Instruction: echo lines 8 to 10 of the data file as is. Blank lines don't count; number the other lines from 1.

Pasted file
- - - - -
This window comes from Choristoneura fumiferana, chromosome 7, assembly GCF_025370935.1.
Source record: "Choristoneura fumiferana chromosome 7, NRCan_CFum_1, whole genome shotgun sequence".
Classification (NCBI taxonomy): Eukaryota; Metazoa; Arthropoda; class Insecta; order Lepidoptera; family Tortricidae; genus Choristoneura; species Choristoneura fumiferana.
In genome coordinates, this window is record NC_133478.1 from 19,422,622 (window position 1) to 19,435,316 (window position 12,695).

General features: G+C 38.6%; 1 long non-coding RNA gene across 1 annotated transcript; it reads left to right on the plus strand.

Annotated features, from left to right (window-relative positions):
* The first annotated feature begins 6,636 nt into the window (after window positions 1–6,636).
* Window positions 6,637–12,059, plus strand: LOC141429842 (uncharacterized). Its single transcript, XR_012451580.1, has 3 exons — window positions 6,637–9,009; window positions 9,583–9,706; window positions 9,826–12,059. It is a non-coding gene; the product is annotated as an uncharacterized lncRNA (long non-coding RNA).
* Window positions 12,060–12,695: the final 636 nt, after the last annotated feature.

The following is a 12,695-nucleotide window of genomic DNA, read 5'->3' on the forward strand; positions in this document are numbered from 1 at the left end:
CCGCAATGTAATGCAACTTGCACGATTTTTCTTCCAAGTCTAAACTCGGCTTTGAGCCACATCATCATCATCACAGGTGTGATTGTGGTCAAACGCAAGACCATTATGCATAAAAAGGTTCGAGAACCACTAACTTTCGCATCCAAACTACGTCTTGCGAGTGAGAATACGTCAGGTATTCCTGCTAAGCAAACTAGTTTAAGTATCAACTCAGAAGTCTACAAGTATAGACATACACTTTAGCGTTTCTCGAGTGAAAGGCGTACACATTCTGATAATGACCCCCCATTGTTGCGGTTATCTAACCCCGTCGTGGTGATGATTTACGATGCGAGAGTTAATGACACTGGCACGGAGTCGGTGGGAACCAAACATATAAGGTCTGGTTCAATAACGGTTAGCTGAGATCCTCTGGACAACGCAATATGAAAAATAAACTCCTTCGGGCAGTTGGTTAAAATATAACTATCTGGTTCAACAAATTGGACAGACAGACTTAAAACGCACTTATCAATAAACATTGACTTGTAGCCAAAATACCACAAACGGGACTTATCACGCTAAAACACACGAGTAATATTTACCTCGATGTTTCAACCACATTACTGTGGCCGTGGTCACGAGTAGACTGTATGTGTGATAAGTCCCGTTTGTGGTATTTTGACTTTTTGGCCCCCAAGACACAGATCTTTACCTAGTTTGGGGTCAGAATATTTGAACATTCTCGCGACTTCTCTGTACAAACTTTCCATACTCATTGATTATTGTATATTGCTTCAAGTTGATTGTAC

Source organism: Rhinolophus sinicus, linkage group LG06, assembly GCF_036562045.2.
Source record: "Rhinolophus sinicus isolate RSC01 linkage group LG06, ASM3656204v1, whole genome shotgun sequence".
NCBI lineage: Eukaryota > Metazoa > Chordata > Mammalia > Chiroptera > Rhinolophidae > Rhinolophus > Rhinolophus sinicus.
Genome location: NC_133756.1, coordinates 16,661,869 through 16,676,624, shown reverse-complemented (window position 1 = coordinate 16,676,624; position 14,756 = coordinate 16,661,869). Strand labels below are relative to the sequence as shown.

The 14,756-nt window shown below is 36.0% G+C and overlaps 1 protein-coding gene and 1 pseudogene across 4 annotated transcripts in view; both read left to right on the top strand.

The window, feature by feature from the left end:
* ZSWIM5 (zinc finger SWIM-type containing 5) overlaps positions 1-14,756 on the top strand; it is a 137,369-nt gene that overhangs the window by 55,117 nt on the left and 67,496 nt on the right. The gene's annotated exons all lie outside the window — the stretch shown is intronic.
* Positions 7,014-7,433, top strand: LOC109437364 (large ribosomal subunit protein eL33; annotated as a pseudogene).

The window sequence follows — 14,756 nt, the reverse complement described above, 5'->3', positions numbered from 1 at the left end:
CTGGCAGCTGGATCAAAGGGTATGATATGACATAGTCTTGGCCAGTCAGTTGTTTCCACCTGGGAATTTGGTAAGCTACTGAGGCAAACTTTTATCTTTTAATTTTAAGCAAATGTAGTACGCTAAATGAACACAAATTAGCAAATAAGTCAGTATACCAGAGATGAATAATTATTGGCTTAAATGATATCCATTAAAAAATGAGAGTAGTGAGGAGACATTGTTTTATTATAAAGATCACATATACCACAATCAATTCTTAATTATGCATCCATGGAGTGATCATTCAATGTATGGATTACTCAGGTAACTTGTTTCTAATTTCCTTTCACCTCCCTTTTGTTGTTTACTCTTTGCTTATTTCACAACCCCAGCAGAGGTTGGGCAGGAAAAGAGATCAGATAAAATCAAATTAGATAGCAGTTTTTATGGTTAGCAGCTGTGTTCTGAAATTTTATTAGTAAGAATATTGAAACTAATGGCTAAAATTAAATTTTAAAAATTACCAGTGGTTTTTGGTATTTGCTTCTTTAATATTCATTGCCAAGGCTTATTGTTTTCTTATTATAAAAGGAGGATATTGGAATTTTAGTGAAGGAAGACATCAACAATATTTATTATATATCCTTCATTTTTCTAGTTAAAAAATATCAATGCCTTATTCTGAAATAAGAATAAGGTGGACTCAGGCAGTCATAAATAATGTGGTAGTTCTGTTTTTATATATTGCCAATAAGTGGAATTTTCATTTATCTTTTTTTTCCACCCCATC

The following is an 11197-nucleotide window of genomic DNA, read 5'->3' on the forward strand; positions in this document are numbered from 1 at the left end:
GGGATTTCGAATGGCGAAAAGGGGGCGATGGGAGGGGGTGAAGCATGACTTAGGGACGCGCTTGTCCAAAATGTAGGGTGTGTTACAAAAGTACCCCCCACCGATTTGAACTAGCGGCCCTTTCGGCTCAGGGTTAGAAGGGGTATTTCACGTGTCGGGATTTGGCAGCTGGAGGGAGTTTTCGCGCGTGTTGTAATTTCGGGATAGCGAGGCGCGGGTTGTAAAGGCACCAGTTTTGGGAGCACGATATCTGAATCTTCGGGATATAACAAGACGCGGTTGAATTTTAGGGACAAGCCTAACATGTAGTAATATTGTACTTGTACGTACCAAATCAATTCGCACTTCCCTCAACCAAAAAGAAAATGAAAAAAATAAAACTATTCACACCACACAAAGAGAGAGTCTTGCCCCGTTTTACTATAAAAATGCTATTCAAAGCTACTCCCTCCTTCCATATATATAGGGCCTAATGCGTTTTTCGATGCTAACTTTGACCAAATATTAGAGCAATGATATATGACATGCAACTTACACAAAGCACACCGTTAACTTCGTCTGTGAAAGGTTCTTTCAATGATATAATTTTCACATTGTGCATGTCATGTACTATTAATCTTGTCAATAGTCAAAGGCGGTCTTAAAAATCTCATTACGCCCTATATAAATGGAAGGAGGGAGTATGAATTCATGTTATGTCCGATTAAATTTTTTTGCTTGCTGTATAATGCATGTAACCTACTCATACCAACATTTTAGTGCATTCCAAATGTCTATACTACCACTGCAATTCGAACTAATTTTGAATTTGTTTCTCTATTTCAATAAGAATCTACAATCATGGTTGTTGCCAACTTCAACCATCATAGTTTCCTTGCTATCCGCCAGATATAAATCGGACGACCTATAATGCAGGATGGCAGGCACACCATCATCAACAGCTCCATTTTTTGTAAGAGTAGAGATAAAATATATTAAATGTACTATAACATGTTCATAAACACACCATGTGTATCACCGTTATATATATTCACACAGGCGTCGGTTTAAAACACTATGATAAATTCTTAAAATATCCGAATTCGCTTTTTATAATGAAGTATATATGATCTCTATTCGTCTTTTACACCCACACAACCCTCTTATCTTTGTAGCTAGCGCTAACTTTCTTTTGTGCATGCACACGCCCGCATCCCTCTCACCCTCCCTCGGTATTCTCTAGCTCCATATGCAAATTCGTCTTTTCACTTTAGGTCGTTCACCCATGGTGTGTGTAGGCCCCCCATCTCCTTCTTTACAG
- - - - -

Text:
* Window positions 6,637–12,059, plus strand: LOC141429842 (uncharacterized). Its single transcript, XR_012451580.1, has 3 exons — window positions 6,637–9,009; window positions 9,583–9,706; window positions 9,826–12,059. It is a non-coding gene; the product is annotated as an uncharacterized lncRNA (long non-coding RNA).
* Window positions 12,060–12,695: the final 636 nt, after the last annotated feature.

The following is a 12,695-nucleotide window of genomic DNA, read 5'->3' on the forward strand; positions in this document are numbered from 1 at the left end: